Publications by authors named "Thomas Kammertoens"

32 Publications

Early-Life Stress Regulates Cardiac Development through an IL-4-Glucocorticoid Signaling Balance.

Cell Rep 2020 Nov;33(7):108404

Max Delbrück Center for Molecular Medicine, Robert-Rössle-Straße 10, 13092 Berlin, Germany; DZHK (German Center for Cardiovascular Research), Partner Site Berlin, Berlin, Germany. Electronic address:

Stressful experiences early in life can increase the risk of cardiovascular diseases. However, it remains largely unknown how stress influences susceptibility to the disease onset. Here, we show that exposure to brain-processed stress disrupts myocardial growth by reducing cardiomyocyte mitotic activity. Activation of the glucocorticoid receptor (GR), the primary stress response pathway, reduces cardiomyocyte numbers, disrupts trabecular formation, and leads to contractile dysfunction of the developing myocardium. However, a physiological level of GR signaling is required to prevent cardiomyocyte hyperproliferation. Mechanistically, we identify an antagonistic interaction between the GR and the cytokine interleukin-4 (IL-4) as a key player in cardiac development. IL-4 signals transcription of key regulators of cell-cycle progression in cardiomyocytes via signal transducer and activator of transcription 3 (Stat3). GR, on the contrary, inhibits this signaling system. Thus, our findings uncover an interplay between stress and immune signaling pathways critical to orchestrating physiological growth of the heart.
View Article and Find Full Text PDF

Download full-text PDF

Source
http://dx.doi.org/10.1016/j.celrep.2020.108404DOI Listing
November 2020

Stress hormones or general well-being are not altered in immune-deficient mice lacking either T- and B- lymphocytes or Interferon gamma signaling if kept under specific pathogen free housing conditions.

PLoS One 2020 30;15(9):e0239231. Epub 2020 Sep 30.

Department of Gene Therapy and Molecular Immunology, Max-Delbrück-Center for Molecular Medicine, Berlin, Germany.

It is controversially discussed whether immune-deficient mice experience severity in the absence of infection. Because a comprehensive analysis of the well-being of immune-deficient mice under specific pathogen free conditions is missing, we used a multi-parametric test analyzing, corticosterone, weight, nest building and facial expression over a period of 9 month to determine the well-being of two immune-deficient mouse lines (recombination activating gene 2- and interferon gamma receptor-deficient mice). We do not find evidence for severity when comparing immune-deficient mice to their heterozygous immune-competent littermates. Our data challenge the assumption that immune-deficiency per se regardless of housing conditions causes severity. Based on our study we propose to use objective non-invasive parameters determined by laboratory animal science for decisions concerning severity of immune-deficient mice.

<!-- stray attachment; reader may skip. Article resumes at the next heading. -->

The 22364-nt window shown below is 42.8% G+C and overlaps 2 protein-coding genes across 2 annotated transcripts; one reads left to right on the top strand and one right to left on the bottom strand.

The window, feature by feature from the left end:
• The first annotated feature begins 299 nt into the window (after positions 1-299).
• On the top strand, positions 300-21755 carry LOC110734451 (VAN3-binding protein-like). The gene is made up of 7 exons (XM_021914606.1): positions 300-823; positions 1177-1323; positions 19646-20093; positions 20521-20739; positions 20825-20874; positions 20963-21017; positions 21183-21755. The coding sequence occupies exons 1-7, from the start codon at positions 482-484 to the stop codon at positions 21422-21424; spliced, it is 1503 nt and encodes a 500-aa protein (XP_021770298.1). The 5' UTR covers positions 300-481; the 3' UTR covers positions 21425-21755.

View Article and Find Full Text PDF

Download full-text PDF

Source
http://journals.plos.org/plosone/article?id=10.1371/journal.pone.0239231PLOS
http://www.ncbi.nlm.nih.gov/pmc/articles/PMC7526874PMC
November 2020

"Designer cytokines" targeting the tumor vasculature-think global and act local.

EMBO Mol Med 2020 02 9;12(2):e11801. Epub 2020 Jan 9.

Institute of Immunology, Charité-Universitätsmedizin Berlin, Campus Buch, Berlin, Germany.

Tumor necrosis factor (TNF) was discovered in 1975 as a lipopolysaccharide-induced serum factor that causes necrosis of tumors (Carswell et al, 1975). It was later found that TNF and cachectin, a factor causing wasting disease, were one and the same molecule (Beutler et al, 1985). Studies on the inflammatory activity of TNF have been translated into clinical success, namely blocking antibodies used to suppress autoimmune diseases. Research on TNF anti-tumor activity, in contrast, has not yet resulted in a therapeutic breakthrough. This may change, based on a study by Huyghe et al (2020) describing novel "designer cytokines" (TNF and interferon-γ) that increase local activity by targeting the CD13-positive tumor vasculature, while simultaneously lowering the binding affinity to the respective cytokine receptor, thereby reducing off-target effects on normal cells.
View Article and Find Full Text PDF

Download full-text PDF

Source
http://dx.doi.org/10.15252/emmm.201911801DOI Listing
http://www.ncbi.nlm.nih.gov/pmc/articles/PMC7005528PMC
February 2020

Impact of TCR Diversity on the Development of Transplanted or Chemically Induced Tumors.